Trinity House in London is a wonderful treasure trove of artefacts from its long and rich history
Yesterday the Pantaenius-sponsored Yachtsman of the Year award deservedly went to Samantha Davies, a wonderfully unspoilt solo round the world sailor with enormous natural talent and dedication.
The ceremony at Trinity House also provided us with a fascinating insight into one of London’s hidden historic treasures. This is the headquarters of the General Lighthouse Authority for England, Wales, the Channel Islands and Gibraltar, a charitable organisation that dates back to the 14th Century.
At the entrance to its headquarters opposite the Tower of London is an eye-catching plaque informing visitors that the building is a replacement, not only for the original building razed in the Great Fire of London in 1666 but a later replacement that also burned to the ground in 1718.
The existing Trinity House dates from the late 18th Century and is filled with interesting artefacts and reminders of its long history of seagoing exploration and Naval defence.
A few things that particularly caught my eye are shown in these snaps.
There are numerous models. I liked this one of HMS Foudroyant, which was an 80-gun ship of the line launched in Devonport in 1798. The model is most intricately carved from mutton bone and has horsehair rigging. It is about 40-50cm long and the fine detail is remarkable.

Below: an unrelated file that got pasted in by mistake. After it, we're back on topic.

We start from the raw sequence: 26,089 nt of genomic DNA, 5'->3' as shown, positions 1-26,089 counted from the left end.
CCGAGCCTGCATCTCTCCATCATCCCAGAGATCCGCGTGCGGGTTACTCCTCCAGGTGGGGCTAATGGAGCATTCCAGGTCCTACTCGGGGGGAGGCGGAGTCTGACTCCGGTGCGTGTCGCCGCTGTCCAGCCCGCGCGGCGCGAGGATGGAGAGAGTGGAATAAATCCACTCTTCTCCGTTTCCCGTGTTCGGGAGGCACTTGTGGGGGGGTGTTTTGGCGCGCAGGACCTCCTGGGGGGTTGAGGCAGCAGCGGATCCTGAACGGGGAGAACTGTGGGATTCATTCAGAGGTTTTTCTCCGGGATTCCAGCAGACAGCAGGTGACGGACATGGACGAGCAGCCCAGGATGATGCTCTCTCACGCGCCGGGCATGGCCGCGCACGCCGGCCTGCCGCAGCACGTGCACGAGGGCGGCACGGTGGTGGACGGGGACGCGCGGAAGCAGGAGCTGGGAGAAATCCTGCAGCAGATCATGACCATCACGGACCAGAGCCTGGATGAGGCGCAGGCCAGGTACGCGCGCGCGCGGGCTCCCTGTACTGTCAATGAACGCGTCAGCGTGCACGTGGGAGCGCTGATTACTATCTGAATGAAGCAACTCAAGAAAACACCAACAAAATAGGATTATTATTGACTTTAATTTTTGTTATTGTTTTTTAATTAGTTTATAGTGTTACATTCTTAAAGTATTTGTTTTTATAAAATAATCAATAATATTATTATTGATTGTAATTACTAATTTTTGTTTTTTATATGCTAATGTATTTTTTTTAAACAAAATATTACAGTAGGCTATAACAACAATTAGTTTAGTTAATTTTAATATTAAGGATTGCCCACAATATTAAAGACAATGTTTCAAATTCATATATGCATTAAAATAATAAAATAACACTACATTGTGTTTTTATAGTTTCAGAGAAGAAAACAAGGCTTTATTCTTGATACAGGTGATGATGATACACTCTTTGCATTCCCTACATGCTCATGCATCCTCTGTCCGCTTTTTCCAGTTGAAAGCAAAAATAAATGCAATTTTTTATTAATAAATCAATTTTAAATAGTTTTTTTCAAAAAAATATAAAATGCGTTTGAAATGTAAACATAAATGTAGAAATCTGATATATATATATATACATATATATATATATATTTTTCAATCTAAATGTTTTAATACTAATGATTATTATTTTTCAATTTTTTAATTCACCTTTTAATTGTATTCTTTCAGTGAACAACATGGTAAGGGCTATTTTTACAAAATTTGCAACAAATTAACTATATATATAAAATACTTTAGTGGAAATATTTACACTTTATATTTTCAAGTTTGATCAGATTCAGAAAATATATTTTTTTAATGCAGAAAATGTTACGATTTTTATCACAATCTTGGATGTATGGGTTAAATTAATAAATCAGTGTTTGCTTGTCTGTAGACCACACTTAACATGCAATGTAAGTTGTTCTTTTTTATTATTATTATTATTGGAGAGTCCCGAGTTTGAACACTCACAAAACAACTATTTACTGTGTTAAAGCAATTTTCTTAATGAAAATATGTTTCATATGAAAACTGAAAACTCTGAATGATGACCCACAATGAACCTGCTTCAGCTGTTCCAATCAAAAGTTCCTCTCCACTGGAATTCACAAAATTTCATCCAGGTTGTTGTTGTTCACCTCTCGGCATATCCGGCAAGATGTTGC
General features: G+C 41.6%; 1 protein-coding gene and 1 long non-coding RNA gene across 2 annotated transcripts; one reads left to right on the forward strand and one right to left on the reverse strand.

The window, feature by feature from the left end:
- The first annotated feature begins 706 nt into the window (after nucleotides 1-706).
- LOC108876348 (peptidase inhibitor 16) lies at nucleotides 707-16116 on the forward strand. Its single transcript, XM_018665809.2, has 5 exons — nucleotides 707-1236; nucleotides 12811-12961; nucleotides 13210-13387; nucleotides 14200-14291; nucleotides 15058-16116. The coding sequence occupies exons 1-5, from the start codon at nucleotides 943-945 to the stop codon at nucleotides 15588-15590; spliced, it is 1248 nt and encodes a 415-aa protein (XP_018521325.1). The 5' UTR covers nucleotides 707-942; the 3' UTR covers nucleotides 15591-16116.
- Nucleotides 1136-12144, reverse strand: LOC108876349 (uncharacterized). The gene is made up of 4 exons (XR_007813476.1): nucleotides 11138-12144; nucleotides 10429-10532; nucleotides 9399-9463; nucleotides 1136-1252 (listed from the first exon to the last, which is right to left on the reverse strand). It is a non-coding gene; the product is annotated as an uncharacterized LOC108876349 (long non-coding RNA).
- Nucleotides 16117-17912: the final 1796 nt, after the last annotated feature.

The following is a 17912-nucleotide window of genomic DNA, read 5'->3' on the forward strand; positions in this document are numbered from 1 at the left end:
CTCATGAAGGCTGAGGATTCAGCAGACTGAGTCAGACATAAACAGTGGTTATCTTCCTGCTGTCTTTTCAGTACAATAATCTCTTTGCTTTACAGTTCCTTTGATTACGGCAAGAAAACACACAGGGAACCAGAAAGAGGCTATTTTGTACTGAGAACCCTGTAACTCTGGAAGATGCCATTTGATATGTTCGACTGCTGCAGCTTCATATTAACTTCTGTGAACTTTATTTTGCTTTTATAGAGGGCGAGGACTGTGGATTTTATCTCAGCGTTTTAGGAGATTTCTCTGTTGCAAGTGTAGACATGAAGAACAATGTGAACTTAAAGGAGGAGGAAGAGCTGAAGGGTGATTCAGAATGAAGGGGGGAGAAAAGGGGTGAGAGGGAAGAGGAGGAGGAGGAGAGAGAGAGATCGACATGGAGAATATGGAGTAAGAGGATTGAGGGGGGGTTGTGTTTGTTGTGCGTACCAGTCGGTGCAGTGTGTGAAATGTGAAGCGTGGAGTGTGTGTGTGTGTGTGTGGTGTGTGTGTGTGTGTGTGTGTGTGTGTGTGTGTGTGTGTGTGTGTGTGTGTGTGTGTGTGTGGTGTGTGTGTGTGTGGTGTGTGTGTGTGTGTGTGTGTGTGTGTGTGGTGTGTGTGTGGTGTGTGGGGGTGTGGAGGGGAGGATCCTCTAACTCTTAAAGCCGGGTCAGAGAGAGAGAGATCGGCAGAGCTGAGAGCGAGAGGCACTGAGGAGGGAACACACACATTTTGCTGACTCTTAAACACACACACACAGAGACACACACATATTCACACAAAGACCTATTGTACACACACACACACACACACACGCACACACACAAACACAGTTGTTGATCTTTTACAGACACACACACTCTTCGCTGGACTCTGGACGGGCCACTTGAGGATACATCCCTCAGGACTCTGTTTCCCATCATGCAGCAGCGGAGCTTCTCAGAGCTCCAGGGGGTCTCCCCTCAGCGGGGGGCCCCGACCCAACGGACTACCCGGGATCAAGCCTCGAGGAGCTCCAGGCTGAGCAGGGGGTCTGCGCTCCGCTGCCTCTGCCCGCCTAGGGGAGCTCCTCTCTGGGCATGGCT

Since 1604, the governing body of the Corporation has always been comprised of 31 so-called Elder Brethren, usually leading captains from the merchant and Royal Navies. Above the main staircase is a huge portrait of a group of Elder Brethren from the late 1700s.
As it was impossible to get them all together for sittings, the painter (a nephew of Thomas Gainsborough) had the poses struck by ballast haulers and painted on the heads of the Brethren later. The sizes don’t all match.
Ballast was hugely valuable to Trinity House at that time. They had sole rights to sell gravel from the bed of the River Thames to unladen sailing ships and in the late 1700s over 250 men were employed in ballastage. Funds from this enterprise brought in the whole £120,000 it took to build the present Trinity House in the 1790s.
Another photo here shows one of the paintings of sailing ships. The plaque on this simply says that it is ‘a Three-Decker from the later part of the 17th Century’. It’s quite figurative in style – look at the whales in the foreground.
Instead of depicting of sailors in the rigging, the painter has for some reason substituted monkeys. You probably can’t make them out in the picture but the figures in the windward mainmast rigging have long furry tails.
The explanation we were given was that sailors considered it unlucky to be illustrated aloft. I’m not convinced by that and I think there’s a story and interpretation behind this painting that has gone astray along the way.